Editor’s note: This story is part of a series looking at the effects of the Fitzgerald and McCain collisions on sailors, families of the fallen and Big Navy. To read more, go here.
Before he died aboard the destroyer Fitzgerald last year, Tan Huynh was a proud gaming geek.
The way his family remembers him, when he wasn’t busy working as a Navy sonar technician, the 25-year-old chose to throw down on his trusty Xbox console.
While struggling with the grief of losing him, they decided that Huynh’s final resting place should pay homage to his love of gaming.
They had an Xbox controller inscribed on his tombstone.
“We wanted his tombstone to be a reflection of him,” said his little sister, Mary Huynh. “We wanted it to be distinct and have his first love on it, which was gaming. He was a major gaming geek.”
Huynh also loved Game of Thrones, so his family placed a quote from the HBO show on the grave: “Never forget who you are,” the Tyrion Lannister line reads. “For surely the world will not. Make it your strength. Then it can never be your weakness.”
A Navy probe into the Fitz’s June 17, 2017 collision with the commercial cargo vessel ACX Crystal in the Philippine Sea determined that the Arleigh Burke-class guided-missile destroyer was sailing too fast in waters jammed with shipping traffic. The report documented numerous missteps by radar operators, navigators and the warship’s leadership team that led to the lethal accident.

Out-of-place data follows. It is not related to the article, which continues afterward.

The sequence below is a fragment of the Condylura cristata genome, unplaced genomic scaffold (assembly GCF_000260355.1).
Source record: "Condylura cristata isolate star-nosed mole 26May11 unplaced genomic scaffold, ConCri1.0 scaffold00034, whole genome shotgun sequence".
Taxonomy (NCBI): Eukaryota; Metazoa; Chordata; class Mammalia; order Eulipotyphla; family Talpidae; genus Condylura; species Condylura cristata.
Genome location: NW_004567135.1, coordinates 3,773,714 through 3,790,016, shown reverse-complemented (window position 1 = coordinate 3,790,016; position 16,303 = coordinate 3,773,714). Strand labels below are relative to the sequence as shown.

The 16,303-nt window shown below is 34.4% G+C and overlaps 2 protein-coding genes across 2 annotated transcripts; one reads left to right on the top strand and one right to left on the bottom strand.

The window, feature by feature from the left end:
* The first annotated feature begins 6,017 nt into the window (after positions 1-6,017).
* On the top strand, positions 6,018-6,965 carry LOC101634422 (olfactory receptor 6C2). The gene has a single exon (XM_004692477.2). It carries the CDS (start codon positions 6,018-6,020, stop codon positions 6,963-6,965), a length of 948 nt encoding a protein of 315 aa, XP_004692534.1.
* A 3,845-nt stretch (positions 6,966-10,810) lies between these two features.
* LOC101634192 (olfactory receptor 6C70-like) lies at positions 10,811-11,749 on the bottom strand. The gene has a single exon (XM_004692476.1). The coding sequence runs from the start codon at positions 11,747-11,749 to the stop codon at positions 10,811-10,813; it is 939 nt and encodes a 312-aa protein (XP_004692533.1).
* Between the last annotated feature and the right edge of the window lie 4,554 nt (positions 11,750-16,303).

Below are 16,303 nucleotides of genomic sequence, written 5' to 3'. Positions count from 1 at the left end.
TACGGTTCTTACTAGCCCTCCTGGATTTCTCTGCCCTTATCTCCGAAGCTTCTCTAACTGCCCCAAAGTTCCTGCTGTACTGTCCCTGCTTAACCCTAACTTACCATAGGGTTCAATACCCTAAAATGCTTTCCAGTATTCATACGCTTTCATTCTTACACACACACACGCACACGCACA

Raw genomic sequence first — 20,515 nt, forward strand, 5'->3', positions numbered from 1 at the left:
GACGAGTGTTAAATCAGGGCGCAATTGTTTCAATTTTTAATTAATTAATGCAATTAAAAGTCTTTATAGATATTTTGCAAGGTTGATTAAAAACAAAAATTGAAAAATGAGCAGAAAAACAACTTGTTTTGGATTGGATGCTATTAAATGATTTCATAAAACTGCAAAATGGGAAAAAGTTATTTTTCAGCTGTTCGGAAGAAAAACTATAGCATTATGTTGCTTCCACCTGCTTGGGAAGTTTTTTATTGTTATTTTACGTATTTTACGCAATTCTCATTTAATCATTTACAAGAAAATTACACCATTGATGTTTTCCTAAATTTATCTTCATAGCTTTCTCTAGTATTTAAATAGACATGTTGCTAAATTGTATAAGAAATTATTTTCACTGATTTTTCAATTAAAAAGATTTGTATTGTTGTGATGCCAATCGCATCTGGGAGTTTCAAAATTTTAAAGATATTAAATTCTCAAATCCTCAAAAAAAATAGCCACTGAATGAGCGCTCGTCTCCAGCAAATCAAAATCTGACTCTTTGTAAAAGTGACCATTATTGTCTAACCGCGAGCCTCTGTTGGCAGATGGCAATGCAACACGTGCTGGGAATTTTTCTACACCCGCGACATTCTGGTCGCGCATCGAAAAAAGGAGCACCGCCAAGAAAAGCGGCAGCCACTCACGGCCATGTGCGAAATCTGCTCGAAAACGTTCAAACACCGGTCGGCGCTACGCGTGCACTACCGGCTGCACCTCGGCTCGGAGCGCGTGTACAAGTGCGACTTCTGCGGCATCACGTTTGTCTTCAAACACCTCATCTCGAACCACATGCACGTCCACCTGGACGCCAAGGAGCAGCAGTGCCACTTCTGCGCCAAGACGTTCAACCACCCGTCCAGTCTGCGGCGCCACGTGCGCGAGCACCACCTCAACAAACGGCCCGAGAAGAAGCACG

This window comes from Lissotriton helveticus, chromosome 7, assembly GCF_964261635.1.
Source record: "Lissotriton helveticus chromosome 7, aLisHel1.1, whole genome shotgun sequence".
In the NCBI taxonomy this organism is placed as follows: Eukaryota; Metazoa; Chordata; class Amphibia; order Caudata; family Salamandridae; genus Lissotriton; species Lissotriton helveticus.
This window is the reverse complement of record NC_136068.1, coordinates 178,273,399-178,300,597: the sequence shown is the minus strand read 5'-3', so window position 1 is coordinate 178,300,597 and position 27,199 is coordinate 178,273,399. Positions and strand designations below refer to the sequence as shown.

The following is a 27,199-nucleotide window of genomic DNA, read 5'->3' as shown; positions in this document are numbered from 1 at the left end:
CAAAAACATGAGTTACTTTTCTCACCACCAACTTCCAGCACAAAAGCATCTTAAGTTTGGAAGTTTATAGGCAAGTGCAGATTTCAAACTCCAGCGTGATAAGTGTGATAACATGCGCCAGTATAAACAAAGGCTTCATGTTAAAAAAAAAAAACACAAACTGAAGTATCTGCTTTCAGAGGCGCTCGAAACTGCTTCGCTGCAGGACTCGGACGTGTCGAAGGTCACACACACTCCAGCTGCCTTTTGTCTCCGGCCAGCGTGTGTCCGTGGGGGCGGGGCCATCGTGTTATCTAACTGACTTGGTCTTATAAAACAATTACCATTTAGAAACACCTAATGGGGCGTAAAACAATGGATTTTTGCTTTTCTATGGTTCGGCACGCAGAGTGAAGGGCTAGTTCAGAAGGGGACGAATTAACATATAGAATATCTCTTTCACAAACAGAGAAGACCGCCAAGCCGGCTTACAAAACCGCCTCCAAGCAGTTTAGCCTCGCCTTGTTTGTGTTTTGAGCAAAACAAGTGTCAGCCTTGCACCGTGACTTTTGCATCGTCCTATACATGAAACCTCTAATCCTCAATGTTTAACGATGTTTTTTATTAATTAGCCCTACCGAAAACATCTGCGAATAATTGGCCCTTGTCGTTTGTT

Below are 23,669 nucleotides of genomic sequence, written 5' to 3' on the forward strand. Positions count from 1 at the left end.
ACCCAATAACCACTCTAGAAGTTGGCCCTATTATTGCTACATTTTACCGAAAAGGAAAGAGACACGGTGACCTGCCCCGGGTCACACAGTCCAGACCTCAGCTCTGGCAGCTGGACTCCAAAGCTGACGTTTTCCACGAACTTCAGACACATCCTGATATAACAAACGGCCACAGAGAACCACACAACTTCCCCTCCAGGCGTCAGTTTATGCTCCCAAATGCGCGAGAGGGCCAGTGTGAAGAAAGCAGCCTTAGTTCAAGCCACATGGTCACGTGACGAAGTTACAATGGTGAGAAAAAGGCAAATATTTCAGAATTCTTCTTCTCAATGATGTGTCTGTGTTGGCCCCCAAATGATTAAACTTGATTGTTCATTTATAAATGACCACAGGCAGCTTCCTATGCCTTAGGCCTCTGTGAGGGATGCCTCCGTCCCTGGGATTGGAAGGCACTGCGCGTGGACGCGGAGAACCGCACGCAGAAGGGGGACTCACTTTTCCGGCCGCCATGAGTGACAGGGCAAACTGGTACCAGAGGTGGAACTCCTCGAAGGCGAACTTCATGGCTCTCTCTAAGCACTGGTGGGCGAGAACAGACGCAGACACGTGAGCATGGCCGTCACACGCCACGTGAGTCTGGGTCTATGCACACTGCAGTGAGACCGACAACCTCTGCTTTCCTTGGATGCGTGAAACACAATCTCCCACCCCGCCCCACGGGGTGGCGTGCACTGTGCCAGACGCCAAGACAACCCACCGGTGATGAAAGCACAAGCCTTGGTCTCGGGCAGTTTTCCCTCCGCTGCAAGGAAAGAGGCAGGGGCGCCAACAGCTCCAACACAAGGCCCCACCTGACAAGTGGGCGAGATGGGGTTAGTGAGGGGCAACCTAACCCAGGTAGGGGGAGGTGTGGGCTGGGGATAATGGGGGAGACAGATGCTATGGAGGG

It also revealed numerous acts of heroism by crew members who kept the destroyer afloat but were unable to save Huynh, Xavier Martin, Gary Rehm, Carlos Sibayan, Dakota Rigsby, Noe Hernandez and Shingo Douglass.
Huynh was the only victim who was born in Vietnam. He and his family came to the United States when he was a child and he grew into a quiet man, his sister Mary recalled.
“Yet at the same time, his soul ached to explore and adventure,” she said.
Huynh joined the Navy in 2015 partly to honor their mother and he never stopped loving his niece Lylah and the rest of his family, she said. He drowned one day after his 25th birthday, the last time his relatives spoke to him.
“Tan was shy, yet when united with someone who had a distinctive personality like himself, there would be a bomb of witty and sarcastic jokes ready to detonate,” his sister said.
She now wishes she’d talked more with her brother about his Navy service and a military life he grew to love.
“The time he spent while he was enlisted was when we saw he was the happiest,” she said.
Like other relatives of the lost Fitzgerald sailors, Mary Huynh continues to grapple with both the loss of her loved one and the Navy’s handling of the accident.
“I have my days where I just want to shut everyone out and just think about my brother, alone,” she said. “Some days I feel guilty if I haven’t thought about him the previous day, because it makes me feel like we are starting to forget about him.”
“I don’t ever want to forget him.”